Adichie and the Danger of a Single Story

I recently watched the Ted Talk by Chimamanda Ngozi Adichie on “The Danger of a Single Story” [1] and I find it among the most inspiring and eye-opening talks I watched so far. Her personal account of experiences with narrow world views and superficial opinions about “the Other”, the unknown and strange, provides an extremely valuable insight into the ways in which we tend to reduce what we don’t know or what does not concern us to a single story that determines our opinions and value judgments. Everyone is guilty of believing and promulgating one-dimensional ,and thus easy to understand, accounts of what they are not familiar with. The challenge lies in actively engaging with these accounts, questioning their one-dimensionality, making them personal and complex. The challenge is also to admit one’s belief in those stories and being guilty of not taking them time to become more informed.

Everyone of us is a product of their environment, culture, and social surroundings and this makes us predispositioned to think and behave in certain ways and adopt certain opinions and values. This is why it is important to listen to the voices of others, who come from different environments, cultures, and social surroundings in order to escape the temptation of constructing and believing in single stories.

But multiple stories, and layered, multidimensional accounts are often uncomfortable, because they question the reality we construct around us and the identities we assume. It is much easier to understand black and white, two-dimensional explanations of the world, than to think in many colours and dimensions. It is easier to see those we don’t know as inferior, to pity them, and to tell ourselves that we are doing enough good by donating a few dollars every month, than to see individuals with different needs, talents, and characters.

Many people are aware of their biases and simplifications and it makes them afraid of saying the wrong thing or embarrassing themselves. They are interested in those they are not familiar with and they want to learn about their stories, but the fear of awkward situations and being identified as having prejudices keeps them from engaging and interacting. Rather, they shun away from the unknown and ignore their knowledge of their biases and misconceptions.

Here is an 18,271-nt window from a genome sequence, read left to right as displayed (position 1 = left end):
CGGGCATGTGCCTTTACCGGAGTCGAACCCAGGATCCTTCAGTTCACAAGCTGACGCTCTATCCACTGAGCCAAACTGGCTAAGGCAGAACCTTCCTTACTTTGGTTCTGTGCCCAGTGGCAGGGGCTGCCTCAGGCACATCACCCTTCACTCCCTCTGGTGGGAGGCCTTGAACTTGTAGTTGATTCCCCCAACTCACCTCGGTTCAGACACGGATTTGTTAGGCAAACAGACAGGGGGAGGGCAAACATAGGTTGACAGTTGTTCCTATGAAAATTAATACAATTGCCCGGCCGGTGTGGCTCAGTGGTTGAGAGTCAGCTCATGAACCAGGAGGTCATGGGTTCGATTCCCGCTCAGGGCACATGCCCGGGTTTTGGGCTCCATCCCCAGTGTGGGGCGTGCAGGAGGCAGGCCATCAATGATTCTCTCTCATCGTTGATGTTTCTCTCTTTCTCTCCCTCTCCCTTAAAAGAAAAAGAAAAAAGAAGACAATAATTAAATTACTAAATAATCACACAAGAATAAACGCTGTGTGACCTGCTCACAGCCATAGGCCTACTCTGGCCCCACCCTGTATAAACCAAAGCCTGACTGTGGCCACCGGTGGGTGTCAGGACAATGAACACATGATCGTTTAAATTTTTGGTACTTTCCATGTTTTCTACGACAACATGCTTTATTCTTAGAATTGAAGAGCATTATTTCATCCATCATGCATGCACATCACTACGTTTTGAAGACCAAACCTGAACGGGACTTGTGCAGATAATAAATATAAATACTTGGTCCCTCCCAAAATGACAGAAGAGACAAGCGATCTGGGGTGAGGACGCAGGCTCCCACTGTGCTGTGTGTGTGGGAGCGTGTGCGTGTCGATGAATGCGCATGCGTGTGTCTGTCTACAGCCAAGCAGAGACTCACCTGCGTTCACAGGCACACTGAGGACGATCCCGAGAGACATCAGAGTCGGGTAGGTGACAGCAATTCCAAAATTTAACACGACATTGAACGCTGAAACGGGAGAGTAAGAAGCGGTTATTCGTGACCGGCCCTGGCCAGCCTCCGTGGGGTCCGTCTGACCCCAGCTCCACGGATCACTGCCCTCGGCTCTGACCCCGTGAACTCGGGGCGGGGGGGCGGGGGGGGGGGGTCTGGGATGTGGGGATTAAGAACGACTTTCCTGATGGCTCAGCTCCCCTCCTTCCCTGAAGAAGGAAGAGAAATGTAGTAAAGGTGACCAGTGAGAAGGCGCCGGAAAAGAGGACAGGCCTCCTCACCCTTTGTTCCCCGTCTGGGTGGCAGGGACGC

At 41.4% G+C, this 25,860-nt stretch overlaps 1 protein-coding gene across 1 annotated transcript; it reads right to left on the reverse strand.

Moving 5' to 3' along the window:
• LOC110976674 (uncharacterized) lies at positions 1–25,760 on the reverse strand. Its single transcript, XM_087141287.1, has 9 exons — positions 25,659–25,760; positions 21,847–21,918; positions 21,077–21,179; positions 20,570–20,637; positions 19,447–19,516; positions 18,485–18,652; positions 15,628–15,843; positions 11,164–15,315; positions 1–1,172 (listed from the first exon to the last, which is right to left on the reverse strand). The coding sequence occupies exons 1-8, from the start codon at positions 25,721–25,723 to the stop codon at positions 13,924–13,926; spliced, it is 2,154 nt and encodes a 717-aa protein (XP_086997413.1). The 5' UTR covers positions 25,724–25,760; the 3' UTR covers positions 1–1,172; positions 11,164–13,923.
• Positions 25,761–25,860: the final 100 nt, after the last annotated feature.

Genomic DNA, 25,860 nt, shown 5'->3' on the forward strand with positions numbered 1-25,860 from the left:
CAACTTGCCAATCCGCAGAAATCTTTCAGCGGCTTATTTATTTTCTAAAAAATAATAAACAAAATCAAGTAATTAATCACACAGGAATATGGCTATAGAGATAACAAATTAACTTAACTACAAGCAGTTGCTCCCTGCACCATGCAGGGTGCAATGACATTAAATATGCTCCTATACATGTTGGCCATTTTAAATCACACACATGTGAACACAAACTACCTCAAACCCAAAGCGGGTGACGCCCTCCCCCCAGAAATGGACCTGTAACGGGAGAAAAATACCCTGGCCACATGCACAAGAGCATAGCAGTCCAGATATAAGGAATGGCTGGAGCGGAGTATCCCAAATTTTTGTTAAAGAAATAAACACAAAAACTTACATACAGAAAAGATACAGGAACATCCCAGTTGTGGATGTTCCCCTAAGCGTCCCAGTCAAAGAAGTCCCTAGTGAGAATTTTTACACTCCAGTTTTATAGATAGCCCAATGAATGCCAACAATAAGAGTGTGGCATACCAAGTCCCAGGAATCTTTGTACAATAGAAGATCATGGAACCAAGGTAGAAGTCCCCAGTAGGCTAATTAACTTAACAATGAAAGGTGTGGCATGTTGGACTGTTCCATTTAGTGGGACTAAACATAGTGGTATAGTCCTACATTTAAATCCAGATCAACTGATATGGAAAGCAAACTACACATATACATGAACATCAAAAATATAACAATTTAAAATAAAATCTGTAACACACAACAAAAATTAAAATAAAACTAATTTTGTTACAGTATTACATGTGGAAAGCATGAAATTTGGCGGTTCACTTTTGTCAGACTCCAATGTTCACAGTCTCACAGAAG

From working with Syrian refugees in Germany, I know that first encounters can be daunting and awkward and that feelings may get hurt involuntarily. I pitied the people how had to flee their countries with nothing more than the clothes they were wearing and I perceived them as impoverished, uneducated victims. However, from talking to and becoming friends with refugees, I realised that they are most often among the middle and higher classes, who had status and possessions in their communities, and who enjoyed good education as engineers, doctors, or scientists. They were sent by their family to find a better place to live and they spent most of their money to pay traffickers, who promised safety and paradise. They came to Germany, hoping to be able to contribute with their skills and knowledge and get their families to follow them.

I had fallen prey to the single story of the poor, uneducated refugee, who comes as one among many, as part of an unidentifiable mass, which is a burden to European countries. I was ashamed of myself the way that Chimamanda Ngozi Adichie was ashamed when she came to know Mexicans.

I think it is important to admit to the thoughts I had and the stories I believed, in order to show people that it happens to everyone and that instead of silently feeling ashamed and moving on as if nothing happened, we should use the uncomfortable feeling and unease to change something and to create more stories where there was only one.

[1] Adichie, C.N. 2009. The danger of a single story. [Accessed 18 Nov 2018]

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